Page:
In the following weeks, we will conclude our conversations with the other national NGOs and figure out the best way to employ the individual who will be training our volunteers. Unless we can find a volunteer psychotherapist, we will start advertising a position to employ the person, and we aim to secure a contract for the procurement of services by the 4th week of May. In the meantime, I will contact the Istanbul Pride March committee to learn more about their HIV and drug use informational materials produced several years ago, and figure out the best ways to update and reproduce these for 2024 onwards.

We realize now that our task is challenging, creating and formalizing repositories of knowledge and constructing a community center that LGBTQ+ individuals can always depend on in the region. Yet, we are excited to get to work and exalted to be chosen by the Davis Projects for our task.

April 18, 2024

We had our first meeting with BAKAD this week to discuss the specifics of the project implementation, agreeing that several stages of the project should ideally be completed before I reach the field (Diyarbakir – Amed) in June.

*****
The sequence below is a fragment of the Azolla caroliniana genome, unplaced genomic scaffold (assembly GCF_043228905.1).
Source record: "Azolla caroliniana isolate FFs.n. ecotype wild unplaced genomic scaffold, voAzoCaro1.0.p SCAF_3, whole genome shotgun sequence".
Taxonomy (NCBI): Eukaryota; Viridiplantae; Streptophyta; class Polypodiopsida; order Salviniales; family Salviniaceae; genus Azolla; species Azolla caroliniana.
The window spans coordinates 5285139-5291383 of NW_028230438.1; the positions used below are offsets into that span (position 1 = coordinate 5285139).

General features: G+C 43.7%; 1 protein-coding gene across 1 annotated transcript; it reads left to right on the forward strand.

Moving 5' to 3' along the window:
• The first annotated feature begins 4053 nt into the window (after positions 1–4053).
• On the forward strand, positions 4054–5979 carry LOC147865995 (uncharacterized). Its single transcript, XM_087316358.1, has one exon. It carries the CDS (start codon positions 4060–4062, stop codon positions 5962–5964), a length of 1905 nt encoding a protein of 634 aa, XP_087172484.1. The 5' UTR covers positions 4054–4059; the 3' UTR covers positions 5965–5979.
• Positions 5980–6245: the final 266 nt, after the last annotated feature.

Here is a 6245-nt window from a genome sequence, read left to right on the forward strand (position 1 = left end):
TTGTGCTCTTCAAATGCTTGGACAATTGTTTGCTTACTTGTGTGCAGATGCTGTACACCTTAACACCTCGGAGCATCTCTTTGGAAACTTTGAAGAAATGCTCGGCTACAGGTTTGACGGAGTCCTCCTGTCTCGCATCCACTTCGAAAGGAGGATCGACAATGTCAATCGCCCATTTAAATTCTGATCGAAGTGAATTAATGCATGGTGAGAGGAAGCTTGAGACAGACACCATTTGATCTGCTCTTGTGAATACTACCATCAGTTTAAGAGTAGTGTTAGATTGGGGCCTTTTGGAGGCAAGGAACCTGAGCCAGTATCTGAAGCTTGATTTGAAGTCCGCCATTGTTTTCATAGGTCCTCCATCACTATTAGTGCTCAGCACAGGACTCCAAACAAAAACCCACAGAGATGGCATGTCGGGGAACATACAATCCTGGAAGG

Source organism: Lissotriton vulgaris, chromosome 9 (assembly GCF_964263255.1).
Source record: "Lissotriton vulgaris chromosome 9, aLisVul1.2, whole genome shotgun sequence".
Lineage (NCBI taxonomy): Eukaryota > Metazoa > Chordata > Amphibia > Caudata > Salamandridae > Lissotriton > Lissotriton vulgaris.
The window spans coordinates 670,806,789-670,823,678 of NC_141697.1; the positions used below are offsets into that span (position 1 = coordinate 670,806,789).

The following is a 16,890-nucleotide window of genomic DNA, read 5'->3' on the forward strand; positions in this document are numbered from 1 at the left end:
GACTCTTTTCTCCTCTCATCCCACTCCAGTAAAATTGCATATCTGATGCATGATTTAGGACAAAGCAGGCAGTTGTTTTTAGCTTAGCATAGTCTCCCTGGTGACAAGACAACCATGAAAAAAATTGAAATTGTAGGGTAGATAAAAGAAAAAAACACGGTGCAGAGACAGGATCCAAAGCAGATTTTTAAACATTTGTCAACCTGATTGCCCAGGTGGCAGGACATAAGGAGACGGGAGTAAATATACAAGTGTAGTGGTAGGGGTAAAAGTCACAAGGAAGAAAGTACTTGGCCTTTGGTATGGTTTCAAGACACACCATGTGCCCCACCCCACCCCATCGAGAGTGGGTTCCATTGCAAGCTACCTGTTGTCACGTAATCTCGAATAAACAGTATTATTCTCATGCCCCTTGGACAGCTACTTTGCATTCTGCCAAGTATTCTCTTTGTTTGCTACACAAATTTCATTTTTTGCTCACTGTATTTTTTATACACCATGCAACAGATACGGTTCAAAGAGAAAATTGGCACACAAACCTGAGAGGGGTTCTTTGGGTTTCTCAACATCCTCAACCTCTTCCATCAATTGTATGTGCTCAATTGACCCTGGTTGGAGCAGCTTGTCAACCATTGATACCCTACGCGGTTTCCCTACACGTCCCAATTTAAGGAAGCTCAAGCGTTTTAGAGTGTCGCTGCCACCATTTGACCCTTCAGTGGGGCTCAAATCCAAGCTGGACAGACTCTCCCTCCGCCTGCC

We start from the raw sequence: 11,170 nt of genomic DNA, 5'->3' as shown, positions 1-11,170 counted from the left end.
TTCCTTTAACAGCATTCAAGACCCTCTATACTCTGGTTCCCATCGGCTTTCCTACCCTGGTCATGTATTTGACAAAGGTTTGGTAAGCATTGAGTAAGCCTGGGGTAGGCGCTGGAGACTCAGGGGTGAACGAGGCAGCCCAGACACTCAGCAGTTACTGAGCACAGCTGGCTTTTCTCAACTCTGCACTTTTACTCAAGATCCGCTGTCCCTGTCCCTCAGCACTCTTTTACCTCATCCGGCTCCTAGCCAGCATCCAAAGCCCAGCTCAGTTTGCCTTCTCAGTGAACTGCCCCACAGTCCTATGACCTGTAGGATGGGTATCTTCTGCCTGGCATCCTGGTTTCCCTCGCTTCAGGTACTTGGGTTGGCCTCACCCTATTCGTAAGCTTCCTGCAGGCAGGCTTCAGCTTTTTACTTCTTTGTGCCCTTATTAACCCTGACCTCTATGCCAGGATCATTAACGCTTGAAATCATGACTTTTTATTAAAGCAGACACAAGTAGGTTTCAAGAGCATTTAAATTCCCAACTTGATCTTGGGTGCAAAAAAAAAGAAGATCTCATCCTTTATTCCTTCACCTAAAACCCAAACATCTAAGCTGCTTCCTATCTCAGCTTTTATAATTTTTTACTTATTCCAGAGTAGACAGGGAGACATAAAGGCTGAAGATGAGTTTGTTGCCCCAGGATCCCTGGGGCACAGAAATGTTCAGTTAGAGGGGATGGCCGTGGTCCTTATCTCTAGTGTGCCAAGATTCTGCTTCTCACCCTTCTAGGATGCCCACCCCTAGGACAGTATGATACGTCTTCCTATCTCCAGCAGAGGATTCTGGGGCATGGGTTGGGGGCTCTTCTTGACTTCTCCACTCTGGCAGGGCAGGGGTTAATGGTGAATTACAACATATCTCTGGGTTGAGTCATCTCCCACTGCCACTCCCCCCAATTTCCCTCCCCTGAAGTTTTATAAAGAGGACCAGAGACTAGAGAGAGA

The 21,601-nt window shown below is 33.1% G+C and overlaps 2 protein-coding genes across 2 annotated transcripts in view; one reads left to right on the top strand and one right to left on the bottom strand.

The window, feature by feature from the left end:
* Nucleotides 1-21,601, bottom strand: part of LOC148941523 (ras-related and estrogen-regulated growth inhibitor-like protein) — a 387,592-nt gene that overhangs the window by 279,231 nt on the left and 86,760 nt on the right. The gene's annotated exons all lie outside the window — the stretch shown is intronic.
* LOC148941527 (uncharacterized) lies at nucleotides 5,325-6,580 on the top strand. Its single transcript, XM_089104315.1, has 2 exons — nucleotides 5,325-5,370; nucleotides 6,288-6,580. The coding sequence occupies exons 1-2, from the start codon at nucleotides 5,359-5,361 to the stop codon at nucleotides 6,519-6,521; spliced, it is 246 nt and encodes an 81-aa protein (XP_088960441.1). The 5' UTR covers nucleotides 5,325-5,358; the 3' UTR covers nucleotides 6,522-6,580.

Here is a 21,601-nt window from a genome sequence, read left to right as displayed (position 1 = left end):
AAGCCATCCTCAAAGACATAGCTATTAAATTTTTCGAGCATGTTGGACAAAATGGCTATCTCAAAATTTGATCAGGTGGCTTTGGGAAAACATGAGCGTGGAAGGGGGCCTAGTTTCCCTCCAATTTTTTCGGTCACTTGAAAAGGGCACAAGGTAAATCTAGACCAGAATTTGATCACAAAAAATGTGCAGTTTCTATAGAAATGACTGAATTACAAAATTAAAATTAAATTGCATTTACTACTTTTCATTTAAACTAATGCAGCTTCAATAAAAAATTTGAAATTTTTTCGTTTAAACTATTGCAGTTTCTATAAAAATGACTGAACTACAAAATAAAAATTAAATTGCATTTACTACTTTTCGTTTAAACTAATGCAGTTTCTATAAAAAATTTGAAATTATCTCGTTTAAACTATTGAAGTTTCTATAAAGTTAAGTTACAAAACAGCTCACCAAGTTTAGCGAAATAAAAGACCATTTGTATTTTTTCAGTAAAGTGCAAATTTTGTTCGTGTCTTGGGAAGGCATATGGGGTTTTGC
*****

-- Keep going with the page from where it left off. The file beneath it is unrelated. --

Our project has two prongs. The first one concerns building physical and human capacity to transform BAKAD into a community center that can provide the necessary material and informational resources to the discriminated individuals in the region. The second prong aims to create a cohort of trained volunteers in the Southeastern cities, who can keep a hotline for individuals to reach out to. We agree that these activities will have to be implemented simultaneously to maximize the impact during the grant period.

Chronologically, our first task is to produce a list of community organizations, trade associations, and NGOs whose help we will enlist in creating the networks of medical and legal professionals who will agree to help LGBTQ+ individuals, and ideally provide a discounted rate.